Now about ssl_dhparam /etc/pki/nginx/dhparam.pem; - this is necessary for Forward Secrecy to work for us. Direct secrecy means that if a third party recognizes any session key, then it can only get access to data protected only by this key. To preserve perfect direct secrecy, the key used to encrypt the transmitted data should not be used to obtain any additional keys. Also, if the key used to encrypt the transmitted data was obtained on the basis of some other key material, this material should not be used to obtain any other keys.

You can generate a key like this:

openssl dhparam -out /etc/pki/nginx/dhparam.pem 4096

Further simple settings ssl_session_timeout 24h; and ssl_session_cache shared: SSL: 2m;, which do not require special descriptions - the session expiration date and the size of the memory allocated for cache storage - I have a small blog, so 2 MB is enough.

Further - important parameters : ssl_protocols TLSv1 TLSv1.1 TLSv1.2; and ssl_ciphers kEECDH + AES128: kEECDH: kEDH: -3DES: kRSA + AES128: kEDH + 3DES: DES-CBC3-SHA:! RC4:! aNULL:! eNULL:! MD5:! EXPORT:! LOW:! SEED:! CAMELLIA :! IDEA:! PSK:! SRP:! SSLv2; - here we indicate that we only want TLS and the second line we burn all the SSL with red-hot iron. In light of the latest SSL files, it’s very important that I advise you too. Well and the ssl_prefer_server_ciphers on directive ; force nginx to strictly abide by this.

Directiveadd_header Strict-Transport-Security "max-age = 31536000;" tells browsers how much they should remember for these security requirements for my domain. In this case, 1 year. By the way, if you write the directive like this: add_header Strict-Transport-Security “max-age = 31536000; includeSubDomains; preload "; , then these conditions will apply to all domains of the third and higher level of your domain. Be careful here! I originally described it this way, but since StartSsl issues certificates for a limited number of subdomains, I stumbled upon the inability to even get to my subdomains, which serve a variety of admins, only those for which trusted certificates were issued worked. Therefore, I chose the first option for myself.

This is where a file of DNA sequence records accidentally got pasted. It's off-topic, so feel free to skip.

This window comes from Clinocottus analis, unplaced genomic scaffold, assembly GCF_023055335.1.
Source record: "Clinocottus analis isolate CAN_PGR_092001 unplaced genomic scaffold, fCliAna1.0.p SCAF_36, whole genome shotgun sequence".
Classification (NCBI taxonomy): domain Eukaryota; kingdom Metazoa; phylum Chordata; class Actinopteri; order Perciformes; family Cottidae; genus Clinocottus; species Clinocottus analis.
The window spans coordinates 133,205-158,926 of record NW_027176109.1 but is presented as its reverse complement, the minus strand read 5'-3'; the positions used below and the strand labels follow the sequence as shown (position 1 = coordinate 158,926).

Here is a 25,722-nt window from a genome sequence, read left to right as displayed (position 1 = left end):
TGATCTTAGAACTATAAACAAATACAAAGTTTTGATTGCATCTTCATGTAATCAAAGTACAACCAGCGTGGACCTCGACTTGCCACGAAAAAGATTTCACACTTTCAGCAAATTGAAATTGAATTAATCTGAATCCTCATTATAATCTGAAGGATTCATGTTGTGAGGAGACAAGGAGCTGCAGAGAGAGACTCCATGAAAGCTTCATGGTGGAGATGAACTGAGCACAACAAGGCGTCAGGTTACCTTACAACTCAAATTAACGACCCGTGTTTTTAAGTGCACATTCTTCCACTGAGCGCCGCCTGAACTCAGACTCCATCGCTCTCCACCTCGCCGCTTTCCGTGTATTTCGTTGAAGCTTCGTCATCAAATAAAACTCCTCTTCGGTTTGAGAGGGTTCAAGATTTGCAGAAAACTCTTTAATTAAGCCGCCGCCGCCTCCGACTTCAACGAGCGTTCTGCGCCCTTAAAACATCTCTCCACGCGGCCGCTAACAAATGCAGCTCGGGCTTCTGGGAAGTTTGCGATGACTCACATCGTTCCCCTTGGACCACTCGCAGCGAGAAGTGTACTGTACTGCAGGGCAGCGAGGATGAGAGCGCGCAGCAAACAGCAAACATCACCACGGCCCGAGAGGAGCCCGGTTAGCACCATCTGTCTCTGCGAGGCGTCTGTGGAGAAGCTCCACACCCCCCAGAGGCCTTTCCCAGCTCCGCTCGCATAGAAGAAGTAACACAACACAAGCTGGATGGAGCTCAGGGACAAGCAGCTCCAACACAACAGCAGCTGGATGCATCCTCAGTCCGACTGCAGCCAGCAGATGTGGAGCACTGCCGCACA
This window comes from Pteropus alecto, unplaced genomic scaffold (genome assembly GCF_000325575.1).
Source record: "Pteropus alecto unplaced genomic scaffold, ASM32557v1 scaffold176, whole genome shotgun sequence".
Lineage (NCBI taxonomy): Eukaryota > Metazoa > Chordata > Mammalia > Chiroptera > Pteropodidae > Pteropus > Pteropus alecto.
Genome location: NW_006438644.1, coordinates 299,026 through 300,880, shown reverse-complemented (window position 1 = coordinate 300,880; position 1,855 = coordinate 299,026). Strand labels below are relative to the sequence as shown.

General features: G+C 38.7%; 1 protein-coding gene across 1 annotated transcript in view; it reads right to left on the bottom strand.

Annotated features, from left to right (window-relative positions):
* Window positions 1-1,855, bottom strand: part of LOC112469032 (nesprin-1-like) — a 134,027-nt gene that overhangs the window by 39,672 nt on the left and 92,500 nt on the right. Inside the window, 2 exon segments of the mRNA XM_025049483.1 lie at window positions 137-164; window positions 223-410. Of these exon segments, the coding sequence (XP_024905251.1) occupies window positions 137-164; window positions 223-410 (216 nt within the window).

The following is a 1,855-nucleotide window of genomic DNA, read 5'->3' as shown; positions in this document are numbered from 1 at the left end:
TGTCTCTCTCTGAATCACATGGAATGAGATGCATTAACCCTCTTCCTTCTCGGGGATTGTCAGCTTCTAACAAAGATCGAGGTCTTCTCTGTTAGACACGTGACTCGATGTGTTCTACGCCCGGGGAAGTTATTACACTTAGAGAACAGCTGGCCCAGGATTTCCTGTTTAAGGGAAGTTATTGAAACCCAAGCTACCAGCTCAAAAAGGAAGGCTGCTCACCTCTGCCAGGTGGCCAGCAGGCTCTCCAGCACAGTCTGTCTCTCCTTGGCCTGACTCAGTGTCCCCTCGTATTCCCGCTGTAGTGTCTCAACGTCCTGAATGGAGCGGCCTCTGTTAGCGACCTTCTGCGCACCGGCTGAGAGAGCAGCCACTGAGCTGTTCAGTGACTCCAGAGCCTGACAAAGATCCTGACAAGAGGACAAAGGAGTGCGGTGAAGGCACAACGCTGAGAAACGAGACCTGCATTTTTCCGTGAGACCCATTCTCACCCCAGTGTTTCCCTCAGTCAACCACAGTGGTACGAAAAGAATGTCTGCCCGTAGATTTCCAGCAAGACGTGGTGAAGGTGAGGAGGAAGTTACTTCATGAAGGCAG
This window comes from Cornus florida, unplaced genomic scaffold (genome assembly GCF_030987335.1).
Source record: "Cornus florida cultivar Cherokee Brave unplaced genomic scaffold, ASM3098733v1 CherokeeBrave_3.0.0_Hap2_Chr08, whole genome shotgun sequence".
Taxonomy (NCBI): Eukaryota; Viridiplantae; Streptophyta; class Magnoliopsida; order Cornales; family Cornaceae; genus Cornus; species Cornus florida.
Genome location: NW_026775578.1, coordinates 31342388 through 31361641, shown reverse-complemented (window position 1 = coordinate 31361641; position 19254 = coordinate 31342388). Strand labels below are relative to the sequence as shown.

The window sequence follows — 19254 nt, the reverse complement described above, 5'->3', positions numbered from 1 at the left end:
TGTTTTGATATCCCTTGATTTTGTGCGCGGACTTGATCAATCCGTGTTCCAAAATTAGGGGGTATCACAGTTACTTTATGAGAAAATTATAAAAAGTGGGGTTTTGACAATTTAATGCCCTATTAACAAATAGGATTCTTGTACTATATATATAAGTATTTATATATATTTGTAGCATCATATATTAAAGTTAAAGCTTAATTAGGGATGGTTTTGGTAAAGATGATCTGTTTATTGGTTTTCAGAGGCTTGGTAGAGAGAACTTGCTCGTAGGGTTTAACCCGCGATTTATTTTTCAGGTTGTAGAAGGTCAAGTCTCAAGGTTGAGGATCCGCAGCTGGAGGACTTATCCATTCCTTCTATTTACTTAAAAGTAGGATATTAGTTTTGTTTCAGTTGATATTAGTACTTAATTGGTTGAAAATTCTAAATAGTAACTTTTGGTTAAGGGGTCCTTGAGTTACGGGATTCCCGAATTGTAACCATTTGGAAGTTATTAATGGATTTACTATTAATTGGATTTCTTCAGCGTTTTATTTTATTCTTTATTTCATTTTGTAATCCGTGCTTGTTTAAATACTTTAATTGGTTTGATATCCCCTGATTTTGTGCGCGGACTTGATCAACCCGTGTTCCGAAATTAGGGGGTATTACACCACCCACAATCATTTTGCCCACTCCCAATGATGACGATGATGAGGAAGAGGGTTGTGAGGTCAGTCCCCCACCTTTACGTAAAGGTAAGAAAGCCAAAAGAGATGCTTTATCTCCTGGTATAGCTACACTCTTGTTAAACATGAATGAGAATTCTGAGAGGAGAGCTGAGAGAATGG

Further -add_header Content-Security-Policy-Report-Only "default-src https :; script-src https: 'unsafe-eval' 'unsafe-inline'; style-src https: 'unsafe-inline'; img-src https: data :; font-src https: data :; report-uri / csp-report "; - I really have not yet deeply studied the properties of this header. Content Security Policy (CSP) is a new standard that defines the HTTP headers Content-Security-Policy and Content-Security-Policy-Report-Only, which tell the browser a white list of hosts from which it can load various resources.


Temporarily, I took this line from a Yandex article about using CSPs from them, you can read more here: .

That seems to be all. A few links where you can check the results of your own and others' work:

1. SPDY Check - this is the result of my work .

2. SSL Labs - checking the quality of protection of your server .

Good luck, colleagues!